STEVE HUFF, CRIME BLOGGER, PLANETHUFF.COM:  Yes, Bryan Harvey-I think he co-wrote it with one of his old band mates-and the title is, "Hey, Hey, Hey, Hey."  And the lyrics read almost like an account of what could have happened to the family.  It talks about death in the basement.  I don't remember the lyrics off the top of my head, but somebody had tracked those down on the Internet and posted them, at least on one message board.  And now they've made it into articles in the "NY Daily News."

Because, at the very least, there's such an eerie correlation between what may have happened to the Harveys and those song lyrics.  I mean, it's at the very least, it's a haunting element of the story, and one of many. 

COSBY:  It certainly is.  Any idea of any suspects?  Is there any discussion of any suspects, Steve, that they're saying who could have done this horrible crime? 

HUFF:  There is a lot of discussion and a lot of speculation.  And some of it points towards people who were not relatives of the Harveys but may have had a relationship with someone who was close to the family.

And someone that I had a tip sent to me, that there was some sort of altercation between the Harveys and one person on Thanksgiving Day when they were in Virginia Beach.  But it's been so unspecific that I can't give it a lot of credence, as yet.  But the problem with that is, I've had the same tip sent to me from an entirely different source.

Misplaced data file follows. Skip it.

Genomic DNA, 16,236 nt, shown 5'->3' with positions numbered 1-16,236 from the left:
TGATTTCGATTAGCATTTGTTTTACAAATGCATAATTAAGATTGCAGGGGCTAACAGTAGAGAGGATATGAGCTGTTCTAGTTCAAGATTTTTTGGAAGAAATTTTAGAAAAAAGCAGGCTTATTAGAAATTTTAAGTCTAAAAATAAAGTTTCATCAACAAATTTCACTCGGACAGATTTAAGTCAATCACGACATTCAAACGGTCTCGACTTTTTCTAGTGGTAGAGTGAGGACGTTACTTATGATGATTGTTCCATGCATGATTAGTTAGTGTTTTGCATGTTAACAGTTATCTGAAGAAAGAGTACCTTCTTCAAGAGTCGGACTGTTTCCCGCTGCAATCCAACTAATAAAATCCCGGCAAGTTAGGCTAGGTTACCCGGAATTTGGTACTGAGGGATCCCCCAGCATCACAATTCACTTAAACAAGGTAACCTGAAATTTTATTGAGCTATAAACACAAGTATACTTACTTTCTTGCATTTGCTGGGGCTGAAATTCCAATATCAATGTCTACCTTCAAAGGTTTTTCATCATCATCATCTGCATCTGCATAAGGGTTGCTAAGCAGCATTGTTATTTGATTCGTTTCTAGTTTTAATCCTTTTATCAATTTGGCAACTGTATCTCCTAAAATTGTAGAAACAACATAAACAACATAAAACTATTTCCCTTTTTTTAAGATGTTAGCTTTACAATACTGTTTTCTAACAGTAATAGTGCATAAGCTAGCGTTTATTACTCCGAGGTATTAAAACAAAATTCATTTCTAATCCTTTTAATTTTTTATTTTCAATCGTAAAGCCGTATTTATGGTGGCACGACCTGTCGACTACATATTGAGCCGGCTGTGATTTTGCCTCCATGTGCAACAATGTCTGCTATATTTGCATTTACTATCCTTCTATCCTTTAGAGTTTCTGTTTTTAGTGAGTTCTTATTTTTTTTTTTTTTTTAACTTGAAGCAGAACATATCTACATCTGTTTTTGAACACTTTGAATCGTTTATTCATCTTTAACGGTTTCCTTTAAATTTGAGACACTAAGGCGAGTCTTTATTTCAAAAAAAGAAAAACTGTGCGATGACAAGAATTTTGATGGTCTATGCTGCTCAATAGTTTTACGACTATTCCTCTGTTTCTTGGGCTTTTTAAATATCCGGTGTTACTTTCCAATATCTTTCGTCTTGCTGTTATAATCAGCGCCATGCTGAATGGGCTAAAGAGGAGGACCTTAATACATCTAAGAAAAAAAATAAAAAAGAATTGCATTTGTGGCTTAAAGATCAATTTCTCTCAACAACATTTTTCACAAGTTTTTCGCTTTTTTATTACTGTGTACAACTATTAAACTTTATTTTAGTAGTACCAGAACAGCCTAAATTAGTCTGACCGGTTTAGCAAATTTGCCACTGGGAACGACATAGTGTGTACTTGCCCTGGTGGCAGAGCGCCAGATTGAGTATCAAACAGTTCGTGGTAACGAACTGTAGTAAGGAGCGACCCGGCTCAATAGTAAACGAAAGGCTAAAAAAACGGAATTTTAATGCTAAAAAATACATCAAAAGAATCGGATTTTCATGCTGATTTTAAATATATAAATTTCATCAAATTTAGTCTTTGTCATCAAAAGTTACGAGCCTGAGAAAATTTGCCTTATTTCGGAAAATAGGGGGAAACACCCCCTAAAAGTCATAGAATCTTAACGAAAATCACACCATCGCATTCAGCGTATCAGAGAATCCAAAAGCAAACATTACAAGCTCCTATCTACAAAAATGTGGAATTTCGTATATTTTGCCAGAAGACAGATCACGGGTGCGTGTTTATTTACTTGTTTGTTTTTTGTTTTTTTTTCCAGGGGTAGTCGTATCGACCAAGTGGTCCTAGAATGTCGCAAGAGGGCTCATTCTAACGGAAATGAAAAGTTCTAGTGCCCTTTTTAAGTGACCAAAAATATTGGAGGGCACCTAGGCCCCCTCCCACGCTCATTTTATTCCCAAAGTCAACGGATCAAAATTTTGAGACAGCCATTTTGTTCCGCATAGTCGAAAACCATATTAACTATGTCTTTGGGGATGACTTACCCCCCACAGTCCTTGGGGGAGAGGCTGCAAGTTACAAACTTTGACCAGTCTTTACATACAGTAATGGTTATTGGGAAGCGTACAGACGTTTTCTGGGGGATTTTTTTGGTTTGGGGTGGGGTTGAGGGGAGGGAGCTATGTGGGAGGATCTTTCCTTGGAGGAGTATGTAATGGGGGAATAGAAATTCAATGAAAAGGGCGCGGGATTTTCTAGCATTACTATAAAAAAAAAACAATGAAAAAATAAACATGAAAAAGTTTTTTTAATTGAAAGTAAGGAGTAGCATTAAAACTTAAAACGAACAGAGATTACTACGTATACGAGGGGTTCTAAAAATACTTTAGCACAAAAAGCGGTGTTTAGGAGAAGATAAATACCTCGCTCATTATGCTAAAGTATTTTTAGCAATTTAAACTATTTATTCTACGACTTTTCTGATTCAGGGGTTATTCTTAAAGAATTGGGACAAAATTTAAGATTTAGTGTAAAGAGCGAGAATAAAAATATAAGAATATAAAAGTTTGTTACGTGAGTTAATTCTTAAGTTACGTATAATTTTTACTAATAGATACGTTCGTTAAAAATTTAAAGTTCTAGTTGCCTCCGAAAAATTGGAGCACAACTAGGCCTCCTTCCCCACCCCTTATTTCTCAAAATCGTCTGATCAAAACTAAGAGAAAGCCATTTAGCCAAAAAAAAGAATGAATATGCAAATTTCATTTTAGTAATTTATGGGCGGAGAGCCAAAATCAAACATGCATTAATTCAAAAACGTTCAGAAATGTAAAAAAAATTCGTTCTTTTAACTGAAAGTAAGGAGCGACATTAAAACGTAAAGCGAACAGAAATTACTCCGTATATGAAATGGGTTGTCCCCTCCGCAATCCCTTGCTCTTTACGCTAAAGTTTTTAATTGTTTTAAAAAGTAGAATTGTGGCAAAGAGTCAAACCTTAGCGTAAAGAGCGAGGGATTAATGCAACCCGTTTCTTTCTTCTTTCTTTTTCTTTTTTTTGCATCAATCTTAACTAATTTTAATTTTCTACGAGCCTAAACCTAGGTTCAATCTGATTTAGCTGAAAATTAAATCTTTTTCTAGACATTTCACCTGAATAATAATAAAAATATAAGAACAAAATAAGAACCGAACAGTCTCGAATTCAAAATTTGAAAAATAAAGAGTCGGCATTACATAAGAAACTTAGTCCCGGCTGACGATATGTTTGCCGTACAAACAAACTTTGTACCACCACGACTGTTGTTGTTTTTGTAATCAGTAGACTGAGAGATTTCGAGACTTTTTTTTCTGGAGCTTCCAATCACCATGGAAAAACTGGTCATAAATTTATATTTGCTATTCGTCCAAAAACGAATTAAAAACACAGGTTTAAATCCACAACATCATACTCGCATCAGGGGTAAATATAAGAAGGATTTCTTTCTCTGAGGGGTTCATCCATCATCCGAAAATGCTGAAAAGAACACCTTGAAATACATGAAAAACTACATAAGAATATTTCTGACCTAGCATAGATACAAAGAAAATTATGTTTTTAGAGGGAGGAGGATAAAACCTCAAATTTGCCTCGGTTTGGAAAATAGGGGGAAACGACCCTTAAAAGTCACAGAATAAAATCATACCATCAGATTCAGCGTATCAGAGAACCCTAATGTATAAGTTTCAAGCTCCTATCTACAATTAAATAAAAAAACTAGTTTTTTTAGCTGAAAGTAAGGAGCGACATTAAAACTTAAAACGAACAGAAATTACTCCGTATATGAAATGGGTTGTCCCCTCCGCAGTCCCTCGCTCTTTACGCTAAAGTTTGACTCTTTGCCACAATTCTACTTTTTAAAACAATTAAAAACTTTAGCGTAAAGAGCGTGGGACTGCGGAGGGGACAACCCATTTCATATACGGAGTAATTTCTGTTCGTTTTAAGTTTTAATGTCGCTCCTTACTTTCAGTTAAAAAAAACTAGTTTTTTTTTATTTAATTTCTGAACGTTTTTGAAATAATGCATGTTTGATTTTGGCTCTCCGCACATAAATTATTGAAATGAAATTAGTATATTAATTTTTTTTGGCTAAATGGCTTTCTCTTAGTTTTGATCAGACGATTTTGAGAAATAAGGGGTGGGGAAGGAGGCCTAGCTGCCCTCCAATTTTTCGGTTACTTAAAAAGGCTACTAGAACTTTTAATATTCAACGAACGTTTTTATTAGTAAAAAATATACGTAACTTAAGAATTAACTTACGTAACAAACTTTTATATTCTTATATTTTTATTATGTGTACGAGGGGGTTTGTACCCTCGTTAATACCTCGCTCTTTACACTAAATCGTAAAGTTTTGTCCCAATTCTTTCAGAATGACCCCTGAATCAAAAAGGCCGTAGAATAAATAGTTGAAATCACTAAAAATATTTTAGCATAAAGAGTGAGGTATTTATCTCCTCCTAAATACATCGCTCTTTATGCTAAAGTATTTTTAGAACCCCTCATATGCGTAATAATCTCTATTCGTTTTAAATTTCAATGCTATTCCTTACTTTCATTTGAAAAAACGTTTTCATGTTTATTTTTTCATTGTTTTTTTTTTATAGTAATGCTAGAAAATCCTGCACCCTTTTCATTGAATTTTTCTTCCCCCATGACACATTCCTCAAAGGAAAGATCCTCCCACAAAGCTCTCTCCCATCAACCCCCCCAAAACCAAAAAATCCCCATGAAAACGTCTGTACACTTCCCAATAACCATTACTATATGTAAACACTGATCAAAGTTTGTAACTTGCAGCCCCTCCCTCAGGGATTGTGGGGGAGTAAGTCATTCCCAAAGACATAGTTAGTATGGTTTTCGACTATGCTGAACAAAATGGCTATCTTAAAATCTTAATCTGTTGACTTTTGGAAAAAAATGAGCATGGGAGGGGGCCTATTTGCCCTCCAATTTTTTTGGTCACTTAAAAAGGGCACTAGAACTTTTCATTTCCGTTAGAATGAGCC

COSBY:  Is this a family member?  Is this a family member? 

HUFF:  No, this is not a family member.  This is someone who had-my understanding-formally had a relationship with a family member. 

COSBY:  Walk us through, also, the "Desperate Housewives" tie.  There's an interesting "Desperate Housewives" tie.

HUFF:  Yes, Steven Culp, who was playing-who played, until, I believe, the last TV television season of "Desperate Housewives," he played Rex Van De Kamp on that show-he was Kathryn Harvey's half-brother.  I think they had the same mom.  And I am given to understand that they had a close relationship and that Mr. Culp is devastated. 

COSBY:  I can imagine.

You know, Vito Colucci, hearing all these details, especially what Steve was just saying about this person-and he's getting tips from different directions-but maybe that somebody had an altercation with the family member.  Where would you look for suspects at this point? 

COLUCCI:  Well, this is a group of people, Rita, that had a lot of contacts.  This guy was a notable musician.  One place I would definitely look is that Web site for that band, "House of Freaks," because Harvey had a lot of contact back-and-forth with people writing in. 

You know, that would be interesting to read, all of these things back-and-forth that happened.  Obviously, this guy, where the altercation, she was co-owner of a store.  He worked in the school system.  He played in many bands across the country. 

So you've got a lot of leg work to do as a cop here.  But this is a good P.D.  Richmond Police Department is a very good police department down there.  So I got a feeling this shouldn't take too long.  Sloppy crime scene, a lot of blood, bloody footprints, bloody handprints.  I think it's going to show something here, Rita. 

Watch 'Rita Cosby Live & Direct' each night at 9 p.m. ET on MSNBC.